Tuesday's Daily Pulse
What you need to know about Florida today
Category 6 hurricane? Climate-fueled storms push boundary of wind scale, study says
In a warming world where rising ocean temperatures give fuel to a new breed of ultra-strong hurricanes, does a wind scale that maxes out at Category 5 go far enough? Or could there be a Category 6 hurricane? Researchers raise those questions in a study, released today, that analyzes the nearly 200 Category 5 cyclones that have spun up globally since 1980. [Source: Tampa Bay Times]
Netflix subscriptions are going up again but only for Florida residents
In an email to its customers, video streaming giant Netflix announced it would begin charging its Florida users an additional 7.44% sales state service tax starting on Feb. 15. The additional charge, which is Florida’s communications services tax (CST), is applied to all types of services, such as toll phones, VoIP phones, video services, mobile communications and even telegrams. More from Pensacola News Journal and WFLA.
New invasive species to Florida is tiny but deadly to landscapes and crops
Like all invasives that reach the Sunshine State, the thrips parvispinus seems to flourish in its warm southern reaches but it was first discovered north of Orlando in an Apopka greenhouse in 2020. The fringy-winged insect has since been identified at a garden center in Arvada, Colorado, a Food Lion in Tifton, Georgia, and retail locations in the Carolinas, according to a University of Florida report. It has also been intercepted in Ohio and Pennsylvania. [Source: Palm Beach Post]
Florida at epicenter of 2024 cruise trends
Icon of the Seas is one of several new ships arriving at Florida’s ports in 2024, putting the state on track to continue reaching record highs for cruise passenger traffic. A total of 19.4 million cruise passengers passed through the state’s seaports last year, according to the annual Seaport Mission Plan released by the Florida Ports Council. That beat the previous record, hit in 2019, by more than 1 million passengers. [Source: Villages Daily Sun]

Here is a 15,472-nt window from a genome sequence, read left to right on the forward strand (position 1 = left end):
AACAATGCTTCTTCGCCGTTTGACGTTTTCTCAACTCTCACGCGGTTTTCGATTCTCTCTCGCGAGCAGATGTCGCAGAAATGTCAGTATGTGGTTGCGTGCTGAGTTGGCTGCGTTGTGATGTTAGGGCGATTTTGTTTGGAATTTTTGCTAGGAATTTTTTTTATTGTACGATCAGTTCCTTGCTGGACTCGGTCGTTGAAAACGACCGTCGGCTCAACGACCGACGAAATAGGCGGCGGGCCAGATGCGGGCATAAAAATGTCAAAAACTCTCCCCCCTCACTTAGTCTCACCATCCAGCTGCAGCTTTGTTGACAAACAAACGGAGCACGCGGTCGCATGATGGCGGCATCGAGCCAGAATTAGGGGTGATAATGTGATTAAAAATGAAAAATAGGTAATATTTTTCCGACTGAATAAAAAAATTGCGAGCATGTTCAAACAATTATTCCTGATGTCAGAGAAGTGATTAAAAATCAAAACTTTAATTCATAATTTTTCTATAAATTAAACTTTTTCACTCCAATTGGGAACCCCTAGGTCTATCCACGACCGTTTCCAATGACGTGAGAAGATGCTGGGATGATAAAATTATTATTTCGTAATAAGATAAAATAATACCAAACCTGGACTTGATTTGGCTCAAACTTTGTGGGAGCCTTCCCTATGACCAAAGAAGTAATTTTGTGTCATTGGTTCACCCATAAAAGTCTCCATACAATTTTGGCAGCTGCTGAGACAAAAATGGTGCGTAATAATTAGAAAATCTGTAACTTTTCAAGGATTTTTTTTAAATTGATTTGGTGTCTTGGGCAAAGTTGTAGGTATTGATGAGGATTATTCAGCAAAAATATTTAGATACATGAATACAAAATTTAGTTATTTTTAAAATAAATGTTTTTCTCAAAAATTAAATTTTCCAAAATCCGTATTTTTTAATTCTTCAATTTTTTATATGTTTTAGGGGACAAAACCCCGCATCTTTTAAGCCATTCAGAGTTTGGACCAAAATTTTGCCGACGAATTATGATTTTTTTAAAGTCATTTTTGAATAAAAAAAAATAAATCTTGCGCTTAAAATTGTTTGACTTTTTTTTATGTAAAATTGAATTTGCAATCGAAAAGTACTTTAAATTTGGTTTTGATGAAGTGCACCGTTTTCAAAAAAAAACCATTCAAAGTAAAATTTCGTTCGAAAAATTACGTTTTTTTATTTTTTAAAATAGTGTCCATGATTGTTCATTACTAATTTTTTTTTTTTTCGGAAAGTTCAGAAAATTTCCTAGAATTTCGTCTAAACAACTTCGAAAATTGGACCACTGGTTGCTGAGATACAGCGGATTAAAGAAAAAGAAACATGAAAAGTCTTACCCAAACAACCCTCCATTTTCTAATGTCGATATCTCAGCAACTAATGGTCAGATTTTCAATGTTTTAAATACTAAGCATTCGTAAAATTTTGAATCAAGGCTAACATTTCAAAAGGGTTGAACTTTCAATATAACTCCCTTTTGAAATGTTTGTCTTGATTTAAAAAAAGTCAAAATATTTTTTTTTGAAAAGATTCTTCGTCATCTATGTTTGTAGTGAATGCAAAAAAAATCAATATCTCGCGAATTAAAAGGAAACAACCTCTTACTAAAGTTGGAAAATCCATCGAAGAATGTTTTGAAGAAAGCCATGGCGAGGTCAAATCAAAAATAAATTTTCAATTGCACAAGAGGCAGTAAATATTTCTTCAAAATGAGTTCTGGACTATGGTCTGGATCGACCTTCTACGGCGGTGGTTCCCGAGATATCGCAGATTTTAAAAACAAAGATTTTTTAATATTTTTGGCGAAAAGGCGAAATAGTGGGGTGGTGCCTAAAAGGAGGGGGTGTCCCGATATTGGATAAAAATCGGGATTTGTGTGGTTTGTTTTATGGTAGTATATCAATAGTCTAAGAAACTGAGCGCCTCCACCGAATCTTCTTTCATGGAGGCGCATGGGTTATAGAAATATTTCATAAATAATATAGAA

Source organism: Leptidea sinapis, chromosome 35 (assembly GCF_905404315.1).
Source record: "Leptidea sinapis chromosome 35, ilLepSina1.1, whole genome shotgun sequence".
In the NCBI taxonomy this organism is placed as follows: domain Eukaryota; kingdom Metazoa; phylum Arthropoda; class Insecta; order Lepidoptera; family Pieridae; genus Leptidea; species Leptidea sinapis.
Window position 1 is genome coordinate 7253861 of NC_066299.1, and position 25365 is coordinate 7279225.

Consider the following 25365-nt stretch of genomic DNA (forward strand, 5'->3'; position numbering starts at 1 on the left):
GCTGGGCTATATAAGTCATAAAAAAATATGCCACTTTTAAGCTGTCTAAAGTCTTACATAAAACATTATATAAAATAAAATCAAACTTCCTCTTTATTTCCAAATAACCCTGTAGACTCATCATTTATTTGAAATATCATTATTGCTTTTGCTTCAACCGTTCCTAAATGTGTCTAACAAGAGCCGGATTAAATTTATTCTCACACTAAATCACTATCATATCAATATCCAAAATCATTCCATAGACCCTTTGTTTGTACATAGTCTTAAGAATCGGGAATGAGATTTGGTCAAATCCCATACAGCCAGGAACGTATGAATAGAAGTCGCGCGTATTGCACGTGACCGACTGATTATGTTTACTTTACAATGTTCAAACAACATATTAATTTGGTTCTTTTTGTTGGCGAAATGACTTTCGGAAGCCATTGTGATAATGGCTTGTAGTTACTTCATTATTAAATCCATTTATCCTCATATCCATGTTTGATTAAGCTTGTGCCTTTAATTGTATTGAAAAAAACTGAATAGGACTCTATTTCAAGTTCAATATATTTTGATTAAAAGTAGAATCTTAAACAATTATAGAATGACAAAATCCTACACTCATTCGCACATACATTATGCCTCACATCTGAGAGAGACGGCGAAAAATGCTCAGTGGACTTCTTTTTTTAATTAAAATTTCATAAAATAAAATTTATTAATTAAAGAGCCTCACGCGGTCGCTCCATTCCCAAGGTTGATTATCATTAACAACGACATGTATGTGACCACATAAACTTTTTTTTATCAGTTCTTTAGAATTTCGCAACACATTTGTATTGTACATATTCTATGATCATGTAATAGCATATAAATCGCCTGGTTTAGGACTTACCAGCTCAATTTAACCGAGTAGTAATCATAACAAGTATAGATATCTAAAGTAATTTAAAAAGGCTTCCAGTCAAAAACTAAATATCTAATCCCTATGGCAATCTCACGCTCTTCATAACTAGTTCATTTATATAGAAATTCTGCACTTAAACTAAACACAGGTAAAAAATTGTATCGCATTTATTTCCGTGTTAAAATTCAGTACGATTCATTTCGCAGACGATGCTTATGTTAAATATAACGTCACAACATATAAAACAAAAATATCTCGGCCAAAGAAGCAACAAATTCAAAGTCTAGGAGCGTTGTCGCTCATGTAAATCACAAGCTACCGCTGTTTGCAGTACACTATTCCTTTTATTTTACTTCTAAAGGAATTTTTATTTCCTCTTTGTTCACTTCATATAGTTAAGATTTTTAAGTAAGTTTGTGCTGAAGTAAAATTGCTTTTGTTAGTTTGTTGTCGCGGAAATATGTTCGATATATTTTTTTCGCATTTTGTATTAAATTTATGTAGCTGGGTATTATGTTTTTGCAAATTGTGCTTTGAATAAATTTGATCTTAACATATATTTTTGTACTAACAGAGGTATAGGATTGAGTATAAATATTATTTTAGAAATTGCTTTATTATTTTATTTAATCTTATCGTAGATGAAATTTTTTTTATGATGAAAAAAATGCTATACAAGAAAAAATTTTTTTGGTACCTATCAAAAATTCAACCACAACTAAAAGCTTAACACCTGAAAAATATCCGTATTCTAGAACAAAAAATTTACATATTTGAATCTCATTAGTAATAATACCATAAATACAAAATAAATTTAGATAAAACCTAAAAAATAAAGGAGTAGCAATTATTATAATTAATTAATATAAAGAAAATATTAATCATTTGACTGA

Report: Florida remains hot spot nationally for inbound moves
Moving giant Allied Van Lines’ newest report on migration between the states drives home a common theme: Florida remains a hot place for people to move to. But other states are even hotter. Florida is No. 5 on Allied’s 2023 list of states with the most inbound relocations. [Source: Business Observer]
ALSO AROUND FLORIDA:
› Spirit, JetBlue appeal of decision that blocked its merger to be heard in June
JetBlue Airways and Spirit Airlines will have to wait until June before a federal court hears their appeal of a ruling that blocked JetBlue’s proposed $3.8 billion purchase of its smaller rival. The schedule set Friday, Feb. 2, by the First U.S. Circuit Court of Appeals in Boston is a month later than the airlines had hoped. They asked for an expedited hearing in May so the court could rule before a July 24 deal-closing deadline in their merger agreement.
› What it’s like to spend a night at the new hotel in the Florida Everglades
A hotel that recently reopened in the Everglades provides protection from the humidity, bugs and flooding from sea level rise. This time builders put the hotel on 13-foot stilts and made the rooms out of shipping containers with hurricane-grade windows to keep the hotel from being wiped out again.
› Disney wants trade secrets kept confidential in lawsuit with DeSantis appointees
Disney wants to keep confidential any proprietary information or trade secrets that comes out of its state court fight with Gov. Ron DeSantis' appointees over who controls the governing district at Walt Disney World. The entertainment giant asked a state court judge on Friday for a protective order allowing it to designate documents and depositions as confidential and requiring parties handling them to sign a nondisclosure agreement.
› This South Florida mall has Gucci, Prada … and soon, affordable housing?
In Bal Harbour, an oceanside village north of Miami Beach, a luxury mall says it wants to help tackle one of the nation’s — and Florida’s — most intractable problems: a lack of affordable housing. It is an unexpected move for a retail temple where Gucci, Chanel and Rolex are on offer. Affordable? Here?
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